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Craniofacial Development and Stem Cell Biology

Research in the Division

 

Postgraduate student in lab

The head is the most complicated structure of the body, housing the brain, sense organs and feeding organs and the commonest birth defects affect organs and tissues of the head. 

Research investigating the mechanisms that control head development underpins a broader understanding of the genetic basis of craniofacial malformations. A multidisciplinary approach using different experimental models and techniques is employed to investigate cell signaling and transcriptional networks regulating development of craniofacial organs such as teeth, palate, sense organs, salivary glands muscle, skeleton and the brain.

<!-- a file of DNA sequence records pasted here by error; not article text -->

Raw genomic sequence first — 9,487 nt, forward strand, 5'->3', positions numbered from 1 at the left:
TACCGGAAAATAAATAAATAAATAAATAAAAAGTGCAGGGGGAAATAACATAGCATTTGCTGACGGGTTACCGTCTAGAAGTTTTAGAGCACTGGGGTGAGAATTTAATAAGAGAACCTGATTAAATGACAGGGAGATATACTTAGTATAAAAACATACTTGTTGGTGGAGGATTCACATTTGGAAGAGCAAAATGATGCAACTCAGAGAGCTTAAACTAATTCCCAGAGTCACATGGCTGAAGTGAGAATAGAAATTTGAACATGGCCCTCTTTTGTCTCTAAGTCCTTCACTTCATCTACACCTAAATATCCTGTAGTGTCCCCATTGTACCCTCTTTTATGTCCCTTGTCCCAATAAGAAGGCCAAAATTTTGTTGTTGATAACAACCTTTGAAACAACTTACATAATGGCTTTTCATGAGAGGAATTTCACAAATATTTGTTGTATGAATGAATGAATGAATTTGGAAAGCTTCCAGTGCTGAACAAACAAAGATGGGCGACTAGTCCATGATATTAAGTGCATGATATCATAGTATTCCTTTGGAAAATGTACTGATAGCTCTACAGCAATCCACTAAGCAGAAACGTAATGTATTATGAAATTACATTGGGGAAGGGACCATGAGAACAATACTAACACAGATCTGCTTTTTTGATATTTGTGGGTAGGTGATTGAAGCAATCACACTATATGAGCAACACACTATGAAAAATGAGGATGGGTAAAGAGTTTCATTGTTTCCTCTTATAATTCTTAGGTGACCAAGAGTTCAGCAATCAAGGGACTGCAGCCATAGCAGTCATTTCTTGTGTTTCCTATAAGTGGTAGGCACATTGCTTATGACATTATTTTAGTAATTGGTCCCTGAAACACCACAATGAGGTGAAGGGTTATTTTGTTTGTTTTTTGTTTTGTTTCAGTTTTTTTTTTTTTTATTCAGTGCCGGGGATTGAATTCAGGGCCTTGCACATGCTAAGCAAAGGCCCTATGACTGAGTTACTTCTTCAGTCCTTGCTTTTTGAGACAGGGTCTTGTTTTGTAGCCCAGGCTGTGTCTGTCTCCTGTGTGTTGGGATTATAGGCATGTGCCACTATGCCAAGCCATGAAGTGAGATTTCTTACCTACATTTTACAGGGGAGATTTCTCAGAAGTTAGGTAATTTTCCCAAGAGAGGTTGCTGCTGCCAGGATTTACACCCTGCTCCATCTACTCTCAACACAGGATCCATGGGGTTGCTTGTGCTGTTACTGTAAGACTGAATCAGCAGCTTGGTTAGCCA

Stem cells are found in most adult organs where they act as reservoirs of cells for continued growth or tissue repair following damage. Stem cells from several different craniofacial organs are being studied to understand their in-vivo function and cell biology and also their potential uses for clinical therapies involving the enhancement of natural repair processes and regenerative approaches to generate replacement tissues and organs for transplantation.

 

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